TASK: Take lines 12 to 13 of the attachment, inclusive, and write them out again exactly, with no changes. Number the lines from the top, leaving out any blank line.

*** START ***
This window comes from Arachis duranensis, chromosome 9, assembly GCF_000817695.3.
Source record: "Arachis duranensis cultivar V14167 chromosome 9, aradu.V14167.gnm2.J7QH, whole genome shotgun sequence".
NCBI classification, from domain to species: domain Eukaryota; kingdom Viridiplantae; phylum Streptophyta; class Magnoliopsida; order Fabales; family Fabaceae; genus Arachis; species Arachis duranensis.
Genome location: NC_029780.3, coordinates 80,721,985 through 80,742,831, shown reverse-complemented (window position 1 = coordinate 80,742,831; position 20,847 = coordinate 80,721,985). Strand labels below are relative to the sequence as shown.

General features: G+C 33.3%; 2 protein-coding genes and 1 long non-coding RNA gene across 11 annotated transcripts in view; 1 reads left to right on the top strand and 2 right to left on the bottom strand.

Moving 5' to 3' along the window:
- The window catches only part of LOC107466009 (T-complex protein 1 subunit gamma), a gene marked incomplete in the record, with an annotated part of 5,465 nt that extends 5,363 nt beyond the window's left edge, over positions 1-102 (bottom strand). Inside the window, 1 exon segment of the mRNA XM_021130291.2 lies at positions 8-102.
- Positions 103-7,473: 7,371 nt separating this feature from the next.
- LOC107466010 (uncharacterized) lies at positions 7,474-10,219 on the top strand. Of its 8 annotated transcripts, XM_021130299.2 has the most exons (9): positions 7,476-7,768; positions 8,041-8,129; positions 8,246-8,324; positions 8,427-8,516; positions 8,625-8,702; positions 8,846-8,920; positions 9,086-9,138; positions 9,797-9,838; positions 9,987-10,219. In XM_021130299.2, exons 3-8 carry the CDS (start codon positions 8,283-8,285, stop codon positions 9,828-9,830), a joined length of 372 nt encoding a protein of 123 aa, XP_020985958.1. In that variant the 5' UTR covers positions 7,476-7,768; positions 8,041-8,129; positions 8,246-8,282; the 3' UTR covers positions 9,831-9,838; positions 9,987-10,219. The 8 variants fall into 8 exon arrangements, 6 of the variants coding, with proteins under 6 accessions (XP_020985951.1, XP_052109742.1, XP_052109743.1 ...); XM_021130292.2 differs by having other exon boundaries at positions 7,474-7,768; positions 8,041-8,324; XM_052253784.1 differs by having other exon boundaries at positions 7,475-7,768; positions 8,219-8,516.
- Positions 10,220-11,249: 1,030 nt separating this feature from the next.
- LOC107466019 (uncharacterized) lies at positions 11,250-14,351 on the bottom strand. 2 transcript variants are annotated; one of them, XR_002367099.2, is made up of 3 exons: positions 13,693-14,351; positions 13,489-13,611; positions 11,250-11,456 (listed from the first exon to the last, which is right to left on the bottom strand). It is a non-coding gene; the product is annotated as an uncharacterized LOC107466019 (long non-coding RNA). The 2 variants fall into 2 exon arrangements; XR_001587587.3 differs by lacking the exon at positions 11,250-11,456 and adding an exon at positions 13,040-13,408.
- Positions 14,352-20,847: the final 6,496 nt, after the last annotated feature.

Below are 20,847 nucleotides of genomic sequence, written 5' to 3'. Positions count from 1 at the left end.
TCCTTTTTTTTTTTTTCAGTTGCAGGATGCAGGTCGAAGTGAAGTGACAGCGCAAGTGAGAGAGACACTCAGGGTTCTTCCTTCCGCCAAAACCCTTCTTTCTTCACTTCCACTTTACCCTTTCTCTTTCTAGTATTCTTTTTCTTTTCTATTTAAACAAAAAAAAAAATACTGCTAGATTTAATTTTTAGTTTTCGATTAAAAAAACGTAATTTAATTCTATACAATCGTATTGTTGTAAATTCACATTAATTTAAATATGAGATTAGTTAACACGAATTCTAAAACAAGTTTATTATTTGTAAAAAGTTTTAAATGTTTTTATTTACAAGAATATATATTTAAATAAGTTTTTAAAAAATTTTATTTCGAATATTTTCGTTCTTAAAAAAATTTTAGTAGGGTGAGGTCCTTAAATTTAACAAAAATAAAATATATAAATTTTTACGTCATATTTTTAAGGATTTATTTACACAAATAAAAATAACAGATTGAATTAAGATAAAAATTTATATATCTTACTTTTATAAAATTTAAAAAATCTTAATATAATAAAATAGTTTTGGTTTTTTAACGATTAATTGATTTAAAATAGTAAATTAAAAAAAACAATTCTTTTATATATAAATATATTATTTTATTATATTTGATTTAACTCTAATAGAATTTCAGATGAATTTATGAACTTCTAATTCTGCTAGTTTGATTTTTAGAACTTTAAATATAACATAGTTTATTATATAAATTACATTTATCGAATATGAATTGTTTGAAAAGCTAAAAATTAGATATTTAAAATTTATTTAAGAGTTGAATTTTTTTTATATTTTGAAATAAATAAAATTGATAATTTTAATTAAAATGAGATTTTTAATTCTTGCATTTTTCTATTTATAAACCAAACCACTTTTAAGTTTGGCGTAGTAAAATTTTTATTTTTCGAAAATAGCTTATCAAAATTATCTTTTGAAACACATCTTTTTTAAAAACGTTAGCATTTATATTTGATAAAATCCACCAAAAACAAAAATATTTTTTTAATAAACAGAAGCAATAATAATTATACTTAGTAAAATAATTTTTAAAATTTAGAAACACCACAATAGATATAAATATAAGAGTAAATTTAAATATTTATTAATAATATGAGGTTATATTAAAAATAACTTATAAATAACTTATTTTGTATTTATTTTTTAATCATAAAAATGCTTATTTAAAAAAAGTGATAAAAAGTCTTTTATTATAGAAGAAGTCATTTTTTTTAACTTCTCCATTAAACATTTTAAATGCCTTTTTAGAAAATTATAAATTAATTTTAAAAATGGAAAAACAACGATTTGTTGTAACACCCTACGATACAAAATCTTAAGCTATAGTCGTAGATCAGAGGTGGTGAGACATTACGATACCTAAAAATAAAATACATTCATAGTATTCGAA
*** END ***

- Positions 14,352-20,847: the final 6,496 nt, after the last annotated feature.

Below are 20,847 nucleotides of genomic sequence, written 5' to 3'. Positions count from 1 at the left end.